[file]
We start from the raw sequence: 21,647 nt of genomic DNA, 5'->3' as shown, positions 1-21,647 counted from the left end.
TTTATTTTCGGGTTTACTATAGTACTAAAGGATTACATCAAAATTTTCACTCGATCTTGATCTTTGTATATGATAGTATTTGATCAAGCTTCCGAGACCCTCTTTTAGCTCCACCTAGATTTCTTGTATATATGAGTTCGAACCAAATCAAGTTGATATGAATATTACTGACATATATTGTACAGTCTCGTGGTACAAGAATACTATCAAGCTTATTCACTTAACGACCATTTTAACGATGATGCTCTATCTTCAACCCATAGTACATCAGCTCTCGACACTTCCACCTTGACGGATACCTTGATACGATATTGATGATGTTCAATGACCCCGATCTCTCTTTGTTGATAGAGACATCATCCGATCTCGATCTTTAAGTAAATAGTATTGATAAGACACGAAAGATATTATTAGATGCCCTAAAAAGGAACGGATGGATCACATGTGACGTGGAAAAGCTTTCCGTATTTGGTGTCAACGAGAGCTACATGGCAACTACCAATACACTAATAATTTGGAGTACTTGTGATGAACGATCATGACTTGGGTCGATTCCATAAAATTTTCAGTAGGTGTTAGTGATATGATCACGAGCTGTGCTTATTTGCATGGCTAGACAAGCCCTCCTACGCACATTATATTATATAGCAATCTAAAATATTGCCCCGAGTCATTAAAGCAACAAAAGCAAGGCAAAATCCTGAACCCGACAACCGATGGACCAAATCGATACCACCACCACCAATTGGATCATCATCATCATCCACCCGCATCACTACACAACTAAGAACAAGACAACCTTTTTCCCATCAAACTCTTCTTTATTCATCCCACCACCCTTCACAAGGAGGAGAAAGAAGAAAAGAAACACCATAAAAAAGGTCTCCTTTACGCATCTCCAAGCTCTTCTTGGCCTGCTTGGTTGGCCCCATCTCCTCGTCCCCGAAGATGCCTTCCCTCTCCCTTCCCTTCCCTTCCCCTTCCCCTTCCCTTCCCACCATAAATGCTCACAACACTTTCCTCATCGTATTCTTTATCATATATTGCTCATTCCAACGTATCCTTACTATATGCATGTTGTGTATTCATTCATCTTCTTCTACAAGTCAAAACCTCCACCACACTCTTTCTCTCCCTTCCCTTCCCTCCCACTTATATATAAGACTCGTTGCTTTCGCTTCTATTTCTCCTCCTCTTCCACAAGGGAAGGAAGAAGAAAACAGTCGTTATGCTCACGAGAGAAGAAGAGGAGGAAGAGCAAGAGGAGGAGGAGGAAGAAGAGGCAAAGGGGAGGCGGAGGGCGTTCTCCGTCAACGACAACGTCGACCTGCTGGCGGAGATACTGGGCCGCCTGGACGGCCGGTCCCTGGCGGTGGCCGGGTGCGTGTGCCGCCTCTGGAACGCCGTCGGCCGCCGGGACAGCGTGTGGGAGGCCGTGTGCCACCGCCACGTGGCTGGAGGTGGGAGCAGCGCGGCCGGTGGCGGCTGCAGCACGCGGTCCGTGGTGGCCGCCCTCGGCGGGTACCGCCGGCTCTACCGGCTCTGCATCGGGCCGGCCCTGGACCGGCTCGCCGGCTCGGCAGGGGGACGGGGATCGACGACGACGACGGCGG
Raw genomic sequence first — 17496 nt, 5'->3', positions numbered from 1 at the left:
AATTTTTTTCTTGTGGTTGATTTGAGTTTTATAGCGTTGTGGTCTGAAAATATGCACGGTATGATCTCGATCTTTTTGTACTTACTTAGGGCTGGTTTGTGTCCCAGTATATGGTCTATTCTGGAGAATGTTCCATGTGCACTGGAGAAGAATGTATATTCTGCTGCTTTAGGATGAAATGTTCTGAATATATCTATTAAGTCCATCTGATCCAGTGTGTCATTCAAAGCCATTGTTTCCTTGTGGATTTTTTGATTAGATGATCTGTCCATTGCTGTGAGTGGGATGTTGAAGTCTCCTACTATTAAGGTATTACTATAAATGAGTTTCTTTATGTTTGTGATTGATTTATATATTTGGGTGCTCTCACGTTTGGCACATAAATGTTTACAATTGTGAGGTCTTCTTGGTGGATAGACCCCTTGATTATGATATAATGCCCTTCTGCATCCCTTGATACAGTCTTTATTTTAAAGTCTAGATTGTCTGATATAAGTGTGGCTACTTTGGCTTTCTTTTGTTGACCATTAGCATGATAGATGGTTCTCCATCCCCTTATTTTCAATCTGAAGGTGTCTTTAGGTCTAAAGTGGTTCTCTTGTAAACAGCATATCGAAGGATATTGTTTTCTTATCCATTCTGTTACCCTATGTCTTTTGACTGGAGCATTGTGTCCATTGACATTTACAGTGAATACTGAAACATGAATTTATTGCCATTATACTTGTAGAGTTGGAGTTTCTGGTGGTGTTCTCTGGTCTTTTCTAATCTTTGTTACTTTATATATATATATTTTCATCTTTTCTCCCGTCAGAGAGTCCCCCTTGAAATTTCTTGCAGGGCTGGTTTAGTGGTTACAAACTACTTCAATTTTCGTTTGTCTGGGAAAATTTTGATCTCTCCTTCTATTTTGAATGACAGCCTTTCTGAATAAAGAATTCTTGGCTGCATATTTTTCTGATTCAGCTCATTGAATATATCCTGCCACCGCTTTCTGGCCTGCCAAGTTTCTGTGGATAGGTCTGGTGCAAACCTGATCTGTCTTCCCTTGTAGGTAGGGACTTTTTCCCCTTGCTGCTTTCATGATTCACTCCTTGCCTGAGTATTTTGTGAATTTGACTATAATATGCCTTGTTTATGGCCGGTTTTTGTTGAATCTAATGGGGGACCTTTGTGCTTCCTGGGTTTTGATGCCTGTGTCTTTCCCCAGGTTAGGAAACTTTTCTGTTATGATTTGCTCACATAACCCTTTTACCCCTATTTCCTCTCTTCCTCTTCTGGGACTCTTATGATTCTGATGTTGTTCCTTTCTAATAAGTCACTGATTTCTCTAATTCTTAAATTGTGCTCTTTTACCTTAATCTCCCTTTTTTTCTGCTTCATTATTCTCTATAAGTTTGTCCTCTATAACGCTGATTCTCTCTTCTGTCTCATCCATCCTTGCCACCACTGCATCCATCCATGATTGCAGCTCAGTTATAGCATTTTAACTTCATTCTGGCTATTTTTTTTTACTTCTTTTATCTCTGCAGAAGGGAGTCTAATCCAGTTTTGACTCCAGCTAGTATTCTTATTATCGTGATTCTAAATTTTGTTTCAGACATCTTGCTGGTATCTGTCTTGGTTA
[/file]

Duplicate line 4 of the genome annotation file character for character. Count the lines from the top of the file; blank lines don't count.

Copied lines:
AATTTTTTTCTTGTGGTTGATTTGAGTTTTATAGCGTTGTGGTCTGAAAATATGCACGGTATGATCTCGATCTTTTTGTACTTACTTAGGGCTGGTTTGTGTCCCAGTATATGGTCTATTCTGGAGAATGTTCCATGTGCACTGGAGAAGAATGTATATTCTGCTGCTTTAGGATGAAATGTTCTGAATATATCTATTAAGTCCATCTGATCCAGTGTGTCATTCAAAGCCATTGTTTCCTTGTGGATTTTTTGATTAGATGATCTGTCCATTGCTGTGAGTGGGATGTTGAAGTCTCCTACTATTAAGGTATTACTATAAATGAGTTTCTTTATGTTTGTGATTGATTTATATATTTGGGTGCTCTCACGTTTGGCACATAAATGTTTACAATTGTGAGGTCTTCTTGGTGGATAGACCCCTTGATTATGATATAATGCCCTTCTGCATCCCTTGATACAGTCTTTATTTTAAAGTCTAGATTGTCTGATATAAGTGTGGCTACTTTGGCTTTCTTTTGTTGACCATTAGCATGATAGATGGTTCTCCATCCCCTTATTTTCAATCTGAAGGTGTCTTTAGGTCTAAAGTGGTTCTCTTGTAAACAGCATATCGAAGGATATTGTTTTCTTATCCATTCTGTTACCCTATGTCTTTTGACTGGAGCATTGTGTCCATTGACATTTACAGTGAATACTGAAACATGAATTTATTGCCATTATACTTGTAGAGTTGGAGTTTCTGGTGGTGTTCTCTGGTCTTTTCTAATCTTTGTTACTTTATATATATATATTTTCATCTTTTCTCCCGTCAGAGAGTCCCCCTTGAAATTTCTTGCAGGGCTGGTTTAGTGGTTACAAACTACTTCAATTTTCGTTTGTCTGGGAAAATTTTGATCTCTCCTTCTATTTTGAATGACAGCCTTTCTGAATAAAGAATTCTTGGCTGCATATTTTTCTGATTCAGCTCATTGAATATATCCTGCCACCGCTTTCTGGCCTGCCAAGTTTCTGTGGATAGGTCTGGTGCAAACCTGATCTGTCTTCCCTTGTAGGTAGGGACTTTTTCCCCTTGCTGCTTTCATGATTCACTCCTTGCCTGAGTATTTTGTGAATTTGACTATAATATGCCTTGTTTATGGCCGGTTTTTGTTGAATCTAATGGGGGACCTTTGTGCTTCCTGGGTTTTGATGCCTGTGTCTTTCCCCAGGTTAGGAAACTTTTCTGTTATGATTTGCTCACATAACCCTTTTACCCCTATTTCCTCTCTTCCTCTTCTGGGACTCTTATGATTCTGATGTTGTTCCTTTCTAATAAGTCACTGATTTCTCTAATTCTTAAATTGTGCTCTTTTACCTTAATCTCCCTTTTTTTCTGCTTCATTATTCTCTATAAGTTTGTCCTCTATAACGCTGATTCTCTCTTCTGTCTCATCCATCCTTGCCACCACTGCATCCATCCATGATTGCAGCTCAGTTATAGCATTTTAACTTCATTCTGGCTATTTTTTTTTACTTCTTTTATCTCTGCAGAAGGGAGTCTAATCCAGTTTTGACTCCAGCTAGTATTCTTATTATCGTGATTCTAAATTTTGTTTCAGACATCTTGCTGGTATCTGTCTTGGTTA